Under California divorce laws, when a married couple divorces, their community assets and debts will be divided equally. This means that they will be divided fairly and equitably. Nine states (Arizona, California, Louisiana, Idaho, Nevada, New Mexico, Texas, Washington, and Wisconsin) have what are known as community property laws, which divide marital property equally after divorce. Marital assets are generally defined as all income, assets, and debts acquired during marriage.
That property is considered equal property of both spouses and will therefore be fairly distributed after the divorce, with a couple of caveats. Assets that will be divided in a community property state exclude those that were acquired before the marital union and after a legal separation. Gifts or inheritances received by one spouse are also excluded from being divided equally between divorcing parties. In every divorce, a couple's assets and debts must be divided between them.
But each of the spouses will keep their own assets separately and will be liable for their own debts separately. Know the difference between marital and separate property. If one spouse is supposed to receive half of the business, it is possible for the other spouse to buy them if both spouses agree. In general, the amount that would be required to be paid would be much more than just the cost of half the business based on the valuation of the business.
The reason for this is that the business will continue to generate income, and the buying spouse would lose that income because they are no longer part of the business. Payment of the present value of the business may be required plus what the spouse could have expected to earn. Of course, this will also be less of the company's debts or liabilities. If the business you're concerned about is a business you inherited from your parents, your ex is not entitled to half of the company's assets.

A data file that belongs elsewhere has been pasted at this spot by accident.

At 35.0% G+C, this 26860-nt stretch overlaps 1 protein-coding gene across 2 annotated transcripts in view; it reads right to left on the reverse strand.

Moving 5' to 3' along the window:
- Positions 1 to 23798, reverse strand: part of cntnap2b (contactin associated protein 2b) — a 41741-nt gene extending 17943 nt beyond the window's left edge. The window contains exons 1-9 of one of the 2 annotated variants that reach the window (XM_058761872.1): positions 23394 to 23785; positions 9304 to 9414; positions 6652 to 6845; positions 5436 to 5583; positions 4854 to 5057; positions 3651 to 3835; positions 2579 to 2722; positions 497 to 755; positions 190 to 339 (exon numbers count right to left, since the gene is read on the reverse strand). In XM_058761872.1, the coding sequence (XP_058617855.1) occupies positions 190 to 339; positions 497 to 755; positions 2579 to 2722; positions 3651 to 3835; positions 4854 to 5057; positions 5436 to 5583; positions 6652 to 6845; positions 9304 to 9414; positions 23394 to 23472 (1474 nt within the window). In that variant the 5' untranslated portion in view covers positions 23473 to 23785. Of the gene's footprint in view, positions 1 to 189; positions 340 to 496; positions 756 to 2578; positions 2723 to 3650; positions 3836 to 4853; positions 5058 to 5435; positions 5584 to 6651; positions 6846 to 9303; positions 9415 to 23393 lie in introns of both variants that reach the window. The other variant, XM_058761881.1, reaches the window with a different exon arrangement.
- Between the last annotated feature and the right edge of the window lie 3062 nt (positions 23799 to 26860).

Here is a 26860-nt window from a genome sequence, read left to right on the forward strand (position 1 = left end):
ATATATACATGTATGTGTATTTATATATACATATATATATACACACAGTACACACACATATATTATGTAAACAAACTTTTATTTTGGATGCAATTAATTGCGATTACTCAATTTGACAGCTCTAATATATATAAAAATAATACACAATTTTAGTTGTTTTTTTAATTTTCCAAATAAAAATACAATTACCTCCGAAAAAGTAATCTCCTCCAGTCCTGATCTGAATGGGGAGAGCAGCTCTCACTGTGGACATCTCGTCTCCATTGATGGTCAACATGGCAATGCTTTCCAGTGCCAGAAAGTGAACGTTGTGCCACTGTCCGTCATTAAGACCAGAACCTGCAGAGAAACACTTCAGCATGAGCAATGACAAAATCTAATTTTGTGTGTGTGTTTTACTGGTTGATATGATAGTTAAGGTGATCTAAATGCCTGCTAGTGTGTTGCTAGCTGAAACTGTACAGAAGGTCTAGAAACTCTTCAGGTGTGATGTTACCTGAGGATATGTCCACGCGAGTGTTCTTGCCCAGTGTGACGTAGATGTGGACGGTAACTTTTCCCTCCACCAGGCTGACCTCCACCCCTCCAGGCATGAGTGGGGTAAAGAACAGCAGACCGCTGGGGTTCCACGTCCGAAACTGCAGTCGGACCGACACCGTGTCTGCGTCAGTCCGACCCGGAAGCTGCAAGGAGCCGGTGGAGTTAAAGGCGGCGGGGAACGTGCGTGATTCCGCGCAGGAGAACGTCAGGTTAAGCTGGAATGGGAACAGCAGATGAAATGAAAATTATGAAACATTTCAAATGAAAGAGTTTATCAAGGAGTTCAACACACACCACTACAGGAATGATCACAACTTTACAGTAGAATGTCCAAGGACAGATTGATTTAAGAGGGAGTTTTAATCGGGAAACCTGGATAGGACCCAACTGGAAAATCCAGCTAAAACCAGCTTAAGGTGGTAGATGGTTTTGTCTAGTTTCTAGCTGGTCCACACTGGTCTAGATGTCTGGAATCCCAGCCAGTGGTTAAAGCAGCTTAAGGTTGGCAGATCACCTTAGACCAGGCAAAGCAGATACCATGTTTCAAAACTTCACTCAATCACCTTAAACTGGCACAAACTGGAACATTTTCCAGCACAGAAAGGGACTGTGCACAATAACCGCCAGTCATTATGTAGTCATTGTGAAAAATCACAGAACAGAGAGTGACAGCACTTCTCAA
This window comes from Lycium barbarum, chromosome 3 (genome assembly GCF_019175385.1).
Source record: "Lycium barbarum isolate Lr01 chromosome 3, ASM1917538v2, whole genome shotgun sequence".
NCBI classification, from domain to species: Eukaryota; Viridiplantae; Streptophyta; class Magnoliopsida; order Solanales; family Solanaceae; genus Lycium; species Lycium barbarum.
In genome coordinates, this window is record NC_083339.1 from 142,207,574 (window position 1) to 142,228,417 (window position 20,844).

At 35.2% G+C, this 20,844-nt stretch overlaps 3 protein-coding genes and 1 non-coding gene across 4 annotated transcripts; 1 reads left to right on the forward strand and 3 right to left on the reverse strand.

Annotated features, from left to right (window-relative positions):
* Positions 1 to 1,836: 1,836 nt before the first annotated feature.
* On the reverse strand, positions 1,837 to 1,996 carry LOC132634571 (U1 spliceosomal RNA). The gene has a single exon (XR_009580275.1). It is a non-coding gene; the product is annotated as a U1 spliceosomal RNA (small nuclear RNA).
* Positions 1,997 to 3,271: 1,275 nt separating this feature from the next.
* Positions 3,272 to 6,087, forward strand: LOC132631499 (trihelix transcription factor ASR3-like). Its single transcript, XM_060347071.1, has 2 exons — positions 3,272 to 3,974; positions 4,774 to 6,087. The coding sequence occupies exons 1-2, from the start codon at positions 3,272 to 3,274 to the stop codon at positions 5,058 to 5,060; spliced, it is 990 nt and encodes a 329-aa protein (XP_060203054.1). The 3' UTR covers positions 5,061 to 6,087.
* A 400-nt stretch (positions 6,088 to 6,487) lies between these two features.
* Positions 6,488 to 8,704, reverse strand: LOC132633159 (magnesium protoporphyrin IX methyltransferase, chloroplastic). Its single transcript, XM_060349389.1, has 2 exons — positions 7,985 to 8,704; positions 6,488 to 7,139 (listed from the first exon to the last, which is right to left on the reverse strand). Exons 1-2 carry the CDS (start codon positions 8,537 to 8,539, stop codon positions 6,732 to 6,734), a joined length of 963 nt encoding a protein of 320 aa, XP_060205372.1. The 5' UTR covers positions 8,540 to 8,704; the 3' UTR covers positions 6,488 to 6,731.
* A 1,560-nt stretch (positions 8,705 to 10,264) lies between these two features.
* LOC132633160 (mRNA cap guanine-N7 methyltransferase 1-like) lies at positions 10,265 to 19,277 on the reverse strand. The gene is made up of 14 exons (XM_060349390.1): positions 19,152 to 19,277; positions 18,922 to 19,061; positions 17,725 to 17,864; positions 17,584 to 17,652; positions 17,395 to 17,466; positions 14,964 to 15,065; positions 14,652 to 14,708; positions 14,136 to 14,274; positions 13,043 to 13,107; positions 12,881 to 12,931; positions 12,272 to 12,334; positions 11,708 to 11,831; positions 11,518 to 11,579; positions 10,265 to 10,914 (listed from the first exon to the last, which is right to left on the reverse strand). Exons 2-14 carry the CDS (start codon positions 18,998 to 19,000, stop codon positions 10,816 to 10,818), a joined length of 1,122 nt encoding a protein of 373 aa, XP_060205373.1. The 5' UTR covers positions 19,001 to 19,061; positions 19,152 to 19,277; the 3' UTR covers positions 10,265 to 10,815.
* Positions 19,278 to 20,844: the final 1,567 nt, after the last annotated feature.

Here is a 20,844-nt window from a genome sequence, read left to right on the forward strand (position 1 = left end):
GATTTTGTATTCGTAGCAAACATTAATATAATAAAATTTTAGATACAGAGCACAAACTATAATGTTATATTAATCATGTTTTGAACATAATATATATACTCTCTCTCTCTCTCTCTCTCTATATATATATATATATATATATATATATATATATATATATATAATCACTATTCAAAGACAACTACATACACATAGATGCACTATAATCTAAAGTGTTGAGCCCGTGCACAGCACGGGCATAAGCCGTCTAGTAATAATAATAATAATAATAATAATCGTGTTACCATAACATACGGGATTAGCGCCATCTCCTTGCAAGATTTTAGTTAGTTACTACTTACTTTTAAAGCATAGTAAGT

A wife in California may be entitled to up to half of the marriage assets along with up to 40% of her partner's income for child support, spousal support, and primary child custody. Knowing what you are entitled to in a divorce is vital to protecting yourself and making sure you get what you deserve. In fact, families with more than one young child can quickly discover that keeping children in daycare costs more than the family would with the wife working, resulting in a decision for her to stay home. If you added your spouse to the company incorporation documentation, gave him a title, and allowed your spouse to have control in business proceedings, you may be entitled to some of the assets.
If you have shared the business closely with your wife for many years, it would be unrealistic for you to expect to keep everything when you divorce. Going through a divorce can be a stressful and overwhelming process, but knowing what you're entitled to will help make sure you get what you deserve in your divorce. In a divorce, the wife is entitled to 40% of all assets accumulated during the marriage, unless a court order says otherwise. While your former spouse may be entitled to financial compensation, it will be in your best interest to maintain control over a successful business.
He or she can then more easily determine if you should receive your entire business or if your spouse is entitled to a share of it, up to and including half of it.